A mentor serves as a role model, helping a mentee emulate their own success. With coaching, on the other hand, you work to help clients find their own path, not merely mimic the one you’ve forged.
A consultant helps people define their problems and identify solutions. In a consultant-client relationship, the consultant is the expert. In a coach-client relationship, the client is the expert in their own life.
A therapist examines the past to help people cope with the present. A coach, in contrast, helps an individual build on the present to create a brighter future.
To be clear, none of these roles is superior or inferior to that of a coach. They’re simply different. And you need to understand these nuances in order to make an informed decision about whether becoming a coach is what you truly want.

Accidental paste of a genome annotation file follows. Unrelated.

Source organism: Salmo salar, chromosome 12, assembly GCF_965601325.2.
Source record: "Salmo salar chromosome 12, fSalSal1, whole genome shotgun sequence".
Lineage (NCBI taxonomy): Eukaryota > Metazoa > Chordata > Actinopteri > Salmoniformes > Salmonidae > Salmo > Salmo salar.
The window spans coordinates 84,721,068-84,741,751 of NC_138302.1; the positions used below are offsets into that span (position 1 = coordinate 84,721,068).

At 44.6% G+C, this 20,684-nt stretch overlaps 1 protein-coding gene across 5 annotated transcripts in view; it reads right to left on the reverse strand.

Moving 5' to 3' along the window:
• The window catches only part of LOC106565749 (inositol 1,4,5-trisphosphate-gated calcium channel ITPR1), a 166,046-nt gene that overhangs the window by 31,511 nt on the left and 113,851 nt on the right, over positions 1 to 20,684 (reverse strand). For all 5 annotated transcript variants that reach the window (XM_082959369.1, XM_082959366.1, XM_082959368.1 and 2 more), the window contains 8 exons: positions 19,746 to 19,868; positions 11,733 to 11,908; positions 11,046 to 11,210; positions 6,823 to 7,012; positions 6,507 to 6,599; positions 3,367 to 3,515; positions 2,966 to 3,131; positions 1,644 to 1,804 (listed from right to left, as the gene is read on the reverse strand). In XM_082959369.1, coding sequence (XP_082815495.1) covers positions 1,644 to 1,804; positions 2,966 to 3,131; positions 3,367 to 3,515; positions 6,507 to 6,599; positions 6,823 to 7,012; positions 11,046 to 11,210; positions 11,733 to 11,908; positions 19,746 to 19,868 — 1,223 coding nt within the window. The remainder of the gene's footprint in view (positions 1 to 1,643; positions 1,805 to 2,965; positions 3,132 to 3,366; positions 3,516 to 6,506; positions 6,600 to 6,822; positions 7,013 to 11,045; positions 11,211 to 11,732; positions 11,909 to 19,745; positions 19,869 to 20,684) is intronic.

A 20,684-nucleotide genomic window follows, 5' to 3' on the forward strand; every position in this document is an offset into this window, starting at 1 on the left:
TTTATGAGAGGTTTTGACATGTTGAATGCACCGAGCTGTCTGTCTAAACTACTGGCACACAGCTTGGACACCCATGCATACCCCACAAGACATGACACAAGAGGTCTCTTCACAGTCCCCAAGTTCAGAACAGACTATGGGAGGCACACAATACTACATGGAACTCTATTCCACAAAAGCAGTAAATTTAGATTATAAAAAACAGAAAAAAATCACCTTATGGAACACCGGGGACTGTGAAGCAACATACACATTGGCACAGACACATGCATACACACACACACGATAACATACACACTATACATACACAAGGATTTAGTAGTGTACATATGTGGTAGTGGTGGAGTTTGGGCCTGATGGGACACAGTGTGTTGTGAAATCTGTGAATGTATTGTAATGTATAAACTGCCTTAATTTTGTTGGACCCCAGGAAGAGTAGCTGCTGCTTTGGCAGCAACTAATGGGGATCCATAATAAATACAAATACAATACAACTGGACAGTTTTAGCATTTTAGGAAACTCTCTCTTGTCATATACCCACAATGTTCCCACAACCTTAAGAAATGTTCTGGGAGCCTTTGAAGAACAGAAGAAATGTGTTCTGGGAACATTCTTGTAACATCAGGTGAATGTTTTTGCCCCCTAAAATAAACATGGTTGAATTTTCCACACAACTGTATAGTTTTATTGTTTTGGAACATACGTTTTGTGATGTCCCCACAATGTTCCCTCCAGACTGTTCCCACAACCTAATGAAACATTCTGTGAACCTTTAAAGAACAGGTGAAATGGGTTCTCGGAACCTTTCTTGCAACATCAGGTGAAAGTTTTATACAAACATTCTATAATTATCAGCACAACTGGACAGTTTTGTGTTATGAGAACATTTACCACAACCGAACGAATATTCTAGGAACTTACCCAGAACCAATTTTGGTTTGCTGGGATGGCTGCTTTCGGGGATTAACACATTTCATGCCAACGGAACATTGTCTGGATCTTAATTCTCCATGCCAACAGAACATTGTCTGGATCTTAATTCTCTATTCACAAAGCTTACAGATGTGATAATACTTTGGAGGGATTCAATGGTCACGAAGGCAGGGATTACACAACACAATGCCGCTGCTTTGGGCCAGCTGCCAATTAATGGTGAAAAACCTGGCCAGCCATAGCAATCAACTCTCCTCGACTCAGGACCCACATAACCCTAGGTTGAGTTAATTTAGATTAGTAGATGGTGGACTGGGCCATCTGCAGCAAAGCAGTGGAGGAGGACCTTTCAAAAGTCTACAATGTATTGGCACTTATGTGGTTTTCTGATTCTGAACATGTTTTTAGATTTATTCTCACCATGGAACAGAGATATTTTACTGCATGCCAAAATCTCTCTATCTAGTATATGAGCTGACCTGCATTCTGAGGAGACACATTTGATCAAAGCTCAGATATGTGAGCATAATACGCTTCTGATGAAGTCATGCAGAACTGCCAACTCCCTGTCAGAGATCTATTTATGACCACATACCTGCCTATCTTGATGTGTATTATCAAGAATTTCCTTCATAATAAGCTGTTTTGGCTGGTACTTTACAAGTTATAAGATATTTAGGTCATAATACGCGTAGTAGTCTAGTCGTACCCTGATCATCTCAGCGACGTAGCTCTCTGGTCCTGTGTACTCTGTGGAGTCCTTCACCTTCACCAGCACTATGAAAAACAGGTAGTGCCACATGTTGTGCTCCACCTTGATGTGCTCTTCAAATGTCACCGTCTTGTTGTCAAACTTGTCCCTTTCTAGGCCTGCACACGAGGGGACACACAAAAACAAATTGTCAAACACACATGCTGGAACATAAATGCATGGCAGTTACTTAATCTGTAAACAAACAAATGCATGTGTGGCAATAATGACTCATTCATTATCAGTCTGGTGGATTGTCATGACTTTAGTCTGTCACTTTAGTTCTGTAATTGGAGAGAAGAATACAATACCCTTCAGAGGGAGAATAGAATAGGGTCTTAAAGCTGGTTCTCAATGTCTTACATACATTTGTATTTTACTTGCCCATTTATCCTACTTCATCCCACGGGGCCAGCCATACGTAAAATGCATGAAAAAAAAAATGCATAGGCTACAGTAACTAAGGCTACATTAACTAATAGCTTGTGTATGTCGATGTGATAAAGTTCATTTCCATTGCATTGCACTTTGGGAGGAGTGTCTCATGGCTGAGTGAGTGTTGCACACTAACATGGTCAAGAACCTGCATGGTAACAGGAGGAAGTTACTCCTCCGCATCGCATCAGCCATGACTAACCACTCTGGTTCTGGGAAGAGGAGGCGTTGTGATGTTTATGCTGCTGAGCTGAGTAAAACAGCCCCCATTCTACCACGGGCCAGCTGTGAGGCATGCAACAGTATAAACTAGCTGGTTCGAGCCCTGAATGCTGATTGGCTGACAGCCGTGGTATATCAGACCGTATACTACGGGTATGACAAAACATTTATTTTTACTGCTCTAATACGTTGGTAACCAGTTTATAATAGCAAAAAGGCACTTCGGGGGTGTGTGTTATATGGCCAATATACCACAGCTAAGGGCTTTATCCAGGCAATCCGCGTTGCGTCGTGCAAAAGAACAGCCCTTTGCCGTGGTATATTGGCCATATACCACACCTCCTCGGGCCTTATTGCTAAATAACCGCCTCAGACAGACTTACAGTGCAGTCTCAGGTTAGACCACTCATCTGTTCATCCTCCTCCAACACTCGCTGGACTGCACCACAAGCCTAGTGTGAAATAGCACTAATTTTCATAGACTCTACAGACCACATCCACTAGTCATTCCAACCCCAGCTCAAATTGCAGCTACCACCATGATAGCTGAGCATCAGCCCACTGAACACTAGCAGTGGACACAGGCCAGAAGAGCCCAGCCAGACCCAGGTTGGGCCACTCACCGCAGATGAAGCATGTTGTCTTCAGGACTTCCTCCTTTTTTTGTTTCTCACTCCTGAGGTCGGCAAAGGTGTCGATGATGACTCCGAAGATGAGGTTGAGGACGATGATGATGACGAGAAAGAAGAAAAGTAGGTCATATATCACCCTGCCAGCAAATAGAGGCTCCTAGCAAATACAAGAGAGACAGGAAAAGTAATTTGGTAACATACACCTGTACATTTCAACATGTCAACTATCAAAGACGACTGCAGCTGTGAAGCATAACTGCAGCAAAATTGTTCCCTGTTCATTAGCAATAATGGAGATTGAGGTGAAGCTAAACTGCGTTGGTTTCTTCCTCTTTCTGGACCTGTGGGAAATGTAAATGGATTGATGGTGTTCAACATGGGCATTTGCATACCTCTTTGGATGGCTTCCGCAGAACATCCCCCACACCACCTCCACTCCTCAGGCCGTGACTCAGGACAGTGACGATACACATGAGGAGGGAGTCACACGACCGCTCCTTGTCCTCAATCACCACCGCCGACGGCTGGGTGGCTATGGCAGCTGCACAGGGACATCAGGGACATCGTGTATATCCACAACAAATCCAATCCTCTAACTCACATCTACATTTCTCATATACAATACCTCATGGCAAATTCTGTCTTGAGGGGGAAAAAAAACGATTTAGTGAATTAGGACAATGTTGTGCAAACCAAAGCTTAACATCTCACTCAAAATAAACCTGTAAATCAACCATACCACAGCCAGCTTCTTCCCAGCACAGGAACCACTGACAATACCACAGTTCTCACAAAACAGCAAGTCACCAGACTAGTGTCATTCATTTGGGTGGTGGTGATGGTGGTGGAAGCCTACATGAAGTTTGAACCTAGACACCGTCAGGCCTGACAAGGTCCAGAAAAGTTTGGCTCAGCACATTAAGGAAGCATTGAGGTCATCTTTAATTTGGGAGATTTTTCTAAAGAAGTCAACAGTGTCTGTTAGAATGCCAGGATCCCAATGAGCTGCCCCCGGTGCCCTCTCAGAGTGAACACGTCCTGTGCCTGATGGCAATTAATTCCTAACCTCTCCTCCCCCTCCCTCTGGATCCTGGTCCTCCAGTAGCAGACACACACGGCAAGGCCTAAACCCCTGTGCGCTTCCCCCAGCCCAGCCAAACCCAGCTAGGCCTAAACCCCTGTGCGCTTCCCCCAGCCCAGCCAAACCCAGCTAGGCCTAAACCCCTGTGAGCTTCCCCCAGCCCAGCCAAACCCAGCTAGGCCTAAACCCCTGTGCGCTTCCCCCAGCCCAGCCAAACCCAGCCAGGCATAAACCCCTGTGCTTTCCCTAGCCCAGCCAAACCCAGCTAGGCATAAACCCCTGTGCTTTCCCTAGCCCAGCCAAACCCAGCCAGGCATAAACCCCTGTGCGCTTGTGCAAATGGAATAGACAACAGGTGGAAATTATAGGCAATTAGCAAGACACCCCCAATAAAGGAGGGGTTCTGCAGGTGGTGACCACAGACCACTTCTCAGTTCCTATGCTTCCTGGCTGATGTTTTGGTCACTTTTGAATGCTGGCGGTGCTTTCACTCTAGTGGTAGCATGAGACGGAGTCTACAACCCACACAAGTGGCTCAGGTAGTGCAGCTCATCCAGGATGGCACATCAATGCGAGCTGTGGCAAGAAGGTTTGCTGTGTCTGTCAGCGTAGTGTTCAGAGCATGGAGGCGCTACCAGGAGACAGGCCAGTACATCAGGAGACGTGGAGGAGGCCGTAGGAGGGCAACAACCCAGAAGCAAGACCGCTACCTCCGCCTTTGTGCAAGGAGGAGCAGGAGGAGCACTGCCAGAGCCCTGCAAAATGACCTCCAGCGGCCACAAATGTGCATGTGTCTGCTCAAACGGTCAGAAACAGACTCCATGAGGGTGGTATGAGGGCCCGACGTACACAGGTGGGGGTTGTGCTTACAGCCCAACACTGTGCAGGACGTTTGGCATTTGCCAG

At its core, the role of a coach is to uncover the barriers to others’ successful transformation and help unlock clients’ true potential. It’s about recognizing and resolving the obstacles to clear, open communication, asking empowering questions to address underlying problems (instead of offering band-aid solutions), and looking beyond “obvious” goals to the deeper thought patterns and emotions that influence how people show up in life. If these are the types of interactions you’re seeking, coaching just might be the ideal path for you.
The bottom line is that you owe it to yourself to do some inward digging so you can figure out whether your goals and interests are aligned with the realities of becoming an Executive Coach.
Question #2: What types of people do I want to serve?